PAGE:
People v. Evans

Annotate this Case
[Crim. No. 1032. Fourth Dist. Aug. 1, 1955.]

THE PEOPLE, Respondent, v. VAN PHILPOT EVANS, Appellant.

COUNSEL

Edgar G. Langford and J. Perry Langford for Appellant.

Edmund G. Brown, Attorney General, and Marvin Gross, Deputy Attorney General, for Respondent.

OPINION

BARNARD, P. J.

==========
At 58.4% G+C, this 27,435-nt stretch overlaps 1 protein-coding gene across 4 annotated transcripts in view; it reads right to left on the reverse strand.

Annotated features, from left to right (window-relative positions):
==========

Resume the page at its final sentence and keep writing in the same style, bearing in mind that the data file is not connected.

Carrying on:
The defendant and one Stanton were charged with the sale of narcotics on October 27, 1954, in violation of section 11500 of the Health and Safety Code. The defendant was also charged with two prior convictions of felony. He pleaded not guilty, but admitted the prior convictions. A jury found him guilty and he was sentenced to prison. He has appealed from the judgment on the sole ground that the court refused to give instructions on the doctrine of entrapment, which were requested by him.